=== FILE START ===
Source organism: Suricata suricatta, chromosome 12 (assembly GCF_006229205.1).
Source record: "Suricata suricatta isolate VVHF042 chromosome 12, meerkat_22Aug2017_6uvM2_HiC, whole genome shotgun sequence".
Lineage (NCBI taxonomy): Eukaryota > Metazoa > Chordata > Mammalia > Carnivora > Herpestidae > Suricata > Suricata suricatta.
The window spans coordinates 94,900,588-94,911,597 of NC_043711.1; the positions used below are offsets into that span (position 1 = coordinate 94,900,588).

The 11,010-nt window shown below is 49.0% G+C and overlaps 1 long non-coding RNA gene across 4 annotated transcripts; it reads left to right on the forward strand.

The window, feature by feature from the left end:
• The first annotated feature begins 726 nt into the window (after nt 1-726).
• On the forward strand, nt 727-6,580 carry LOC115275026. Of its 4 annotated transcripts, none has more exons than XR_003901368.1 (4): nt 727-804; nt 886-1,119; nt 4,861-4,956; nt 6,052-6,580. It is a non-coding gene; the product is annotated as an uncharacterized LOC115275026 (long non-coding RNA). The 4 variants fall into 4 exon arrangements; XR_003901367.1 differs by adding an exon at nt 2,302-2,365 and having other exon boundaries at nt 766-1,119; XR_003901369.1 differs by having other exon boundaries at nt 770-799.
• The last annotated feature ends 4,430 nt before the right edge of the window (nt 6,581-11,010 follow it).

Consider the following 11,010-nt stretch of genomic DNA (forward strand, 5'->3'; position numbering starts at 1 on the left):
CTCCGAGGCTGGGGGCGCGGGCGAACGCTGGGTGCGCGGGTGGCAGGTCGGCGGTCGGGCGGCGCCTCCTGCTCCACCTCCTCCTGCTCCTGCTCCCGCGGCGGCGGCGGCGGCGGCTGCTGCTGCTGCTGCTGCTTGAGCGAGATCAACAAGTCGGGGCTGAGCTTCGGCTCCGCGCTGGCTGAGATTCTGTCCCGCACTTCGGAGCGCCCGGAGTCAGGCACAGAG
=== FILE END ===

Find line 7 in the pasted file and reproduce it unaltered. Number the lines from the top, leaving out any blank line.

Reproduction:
• The first annotated feature begins 726 nt into the window (after nt 1-726).